Book Review: 'Insomniac City,' By Bill HayesBill Hayes was Sacks' partner during the renowned author and neurologist's last years, and Insomniac City is a charming, intimate portrait of their relationship, full of sweet, unguarded moments.
Even before cracking Bill Hayes' mixed-media memoir, you know it's going to be special: This is the man who enabled neurologist and writer Oliver Sacks to do what a lifetime of therapy hadn't — connect intimately and openly with another man, ending three and a half decades of celibacy. Sacks finally came out about his thwarted sexuality and joyful late awakening in his memoir, On the Move, which was published just a few months before his death from cancer in 2015. Insomniac City is Hayes' valentine to Sacks, New York City, and life itself.
The two men met in 2008, after a correspondence initiated over The Anatomist, Hayes' book about Gray's Anatomy. Their epistolary relationship evolved into friendship and then much more after Hayes moved from San Francisco to Manhattan in 2009, at age 48. Heartbroken over the sudden death of his long-term partner — who had survived AIDS long enough to benefit from lifesaving new medications, yet succumbed to cardiac arrest at age 43 —Hayes needed a fresh start.
Unable to write, he took a full-time job fundraising for a nonprofit. He also began photographing people he met on New York's streets and subways — skateboarders, hustlers, young lovers, the dry cleaner's daughter. His arresting pictures celebrate the fact that "beauty comes in unbeautiful ways" in the city that never sleeps.
Augmenting these photographs are brief prose portraits and extracts from Hayes' journals, in which he describes encounters with cabbies, a street poet, a 96-year-old artist living in the same tiny, cluttered third-floor walkup apartment for 66 years — and, most noteworthy, his relationship with the brilliant older man who captivated him from the get-go. Hayes writes unabashedly of his attraction to Sacks: "He was without a doubt the most unusual person I had ever known, and before long I found myself not just falling in love with O; it was something more, something I had never experienced before. I adored him."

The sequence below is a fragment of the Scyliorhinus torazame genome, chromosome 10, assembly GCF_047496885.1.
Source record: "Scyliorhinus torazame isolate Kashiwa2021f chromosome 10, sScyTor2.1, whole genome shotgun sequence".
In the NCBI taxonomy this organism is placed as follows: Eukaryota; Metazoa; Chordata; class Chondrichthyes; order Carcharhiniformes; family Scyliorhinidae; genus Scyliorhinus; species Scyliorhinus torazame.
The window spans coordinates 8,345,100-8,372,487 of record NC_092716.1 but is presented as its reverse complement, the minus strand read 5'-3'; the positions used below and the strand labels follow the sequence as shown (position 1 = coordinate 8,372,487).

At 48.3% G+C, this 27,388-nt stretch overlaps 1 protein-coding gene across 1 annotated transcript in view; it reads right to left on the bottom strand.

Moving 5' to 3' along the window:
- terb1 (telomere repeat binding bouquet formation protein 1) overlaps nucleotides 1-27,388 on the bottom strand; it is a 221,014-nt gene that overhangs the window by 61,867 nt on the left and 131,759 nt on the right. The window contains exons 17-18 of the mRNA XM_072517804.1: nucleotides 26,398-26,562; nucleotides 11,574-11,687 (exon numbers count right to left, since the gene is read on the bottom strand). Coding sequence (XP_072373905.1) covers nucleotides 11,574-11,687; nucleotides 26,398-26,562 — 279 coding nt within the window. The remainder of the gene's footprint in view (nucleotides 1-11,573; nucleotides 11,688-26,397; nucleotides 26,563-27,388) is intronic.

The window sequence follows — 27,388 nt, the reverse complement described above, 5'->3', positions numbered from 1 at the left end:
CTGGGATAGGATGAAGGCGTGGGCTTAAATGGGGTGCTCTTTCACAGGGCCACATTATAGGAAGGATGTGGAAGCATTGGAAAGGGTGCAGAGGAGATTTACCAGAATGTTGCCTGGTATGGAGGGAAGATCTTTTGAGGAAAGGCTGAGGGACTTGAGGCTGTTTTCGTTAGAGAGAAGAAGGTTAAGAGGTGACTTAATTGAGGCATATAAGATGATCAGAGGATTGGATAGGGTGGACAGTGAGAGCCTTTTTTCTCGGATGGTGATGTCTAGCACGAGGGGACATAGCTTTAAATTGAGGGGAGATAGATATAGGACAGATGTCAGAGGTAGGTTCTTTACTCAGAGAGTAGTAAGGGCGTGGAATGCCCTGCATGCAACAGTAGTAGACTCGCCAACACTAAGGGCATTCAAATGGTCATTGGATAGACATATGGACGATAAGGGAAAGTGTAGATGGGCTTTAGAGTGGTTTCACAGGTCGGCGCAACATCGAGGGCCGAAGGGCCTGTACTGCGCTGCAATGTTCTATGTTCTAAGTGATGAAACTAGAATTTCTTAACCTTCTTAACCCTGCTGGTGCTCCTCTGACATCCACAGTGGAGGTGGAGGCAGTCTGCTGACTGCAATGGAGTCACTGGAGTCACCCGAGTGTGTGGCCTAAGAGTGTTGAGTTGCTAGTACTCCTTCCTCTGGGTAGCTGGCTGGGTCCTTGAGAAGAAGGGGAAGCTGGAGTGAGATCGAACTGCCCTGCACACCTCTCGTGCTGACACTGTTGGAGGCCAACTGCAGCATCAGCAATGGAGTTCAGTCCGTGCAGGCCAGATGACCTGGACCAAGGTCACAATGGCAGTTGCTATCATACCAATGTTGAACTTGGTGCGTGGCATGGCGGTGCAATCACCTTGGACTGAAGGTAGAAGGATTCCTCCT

Although Hayes and Sacks never married, the charming, intimate portrait that emerges earns a place on the shelf of moving spousal tributes — a gallery that includes Calvin Trillin's About Alice and John Bayley's Elegy for Iris, to name just two. Visual and verbal snapshots capture Sacks' quaint formality and "essentially cheerful" temperament. Hayes wisely jotted down snippets of their conversations, which reveal the probing and often unexpected trajectory of Sacks' thoughts, including out-of-the-blue statements like, "I find I am very interested in automatism ... It's the signal characteristic of homeostasis!"
Insomniac City teems with sweet, unguarded moments, as when Sacks, sitting on the toilet while Hayes takes a bath, tells him, "I am glad to be on planet Earth with you. It would be much lonelier otherwise." There are funny exchanges too, some of which highlight their differences: "Take heed of the ferns!" Sacks warns Hayes, who responds teasingly, "Take heed? Who talks like that? ... Queen Victoria?" In a note from June, 2011, Hayes writes: "The difference between us in two words: 'Me, too,' I say. 'I, too,' O corrects."
Hayes learns a lot about the elements, science and classical music from Sacks. But, although 28 years Sacks' junior, Hayes has much to teach him, too, especially about sharing and caring. He likens his inexperienced lover's rapid personal development to the "accelerated evolution" of birds adapting to loud urban conditions. They spend a lot of time together swimming laps, cooking dinner, and admiring the sunset — sometimes stoned — from the roof of the building in which they live in separate apartments three floors apart. Sacks, endearingly, dons swimming goggles before Hayes teaches him how to uncork champagne.
Hayes' touching portrait of Sacks' last years is the main attraction here. His offbeat urban cameos — some of which first appeared as short slice-of-life essays in The New York Times — reveal a remarkable openness, but can come across as subtly condescending, precious, or even grating, however well-intended. (A Sri Lankan cabdriver rebuffs Hayes' naïvely rosy view of his job: "No, not fun. Stressful. It's always stressful.")
Nonetheless, Hayes emerges as an unusually kind, caring man. One night, after helping an increasingly frail Sacks get ready for bed, he asked if there was anything else he could do for him. "Exist," Sacks answered.
Sacks worked diligently until the end, writing gorgeous, unforgettable essays about his mortal illness. Four months before he died, he told Hayes, "The most we can do is to write — intelligently, creatively, critically, evocatively — about what it is like living in the world at this time." With his tender memoir, Hayes shows that he took this advice very much to heart.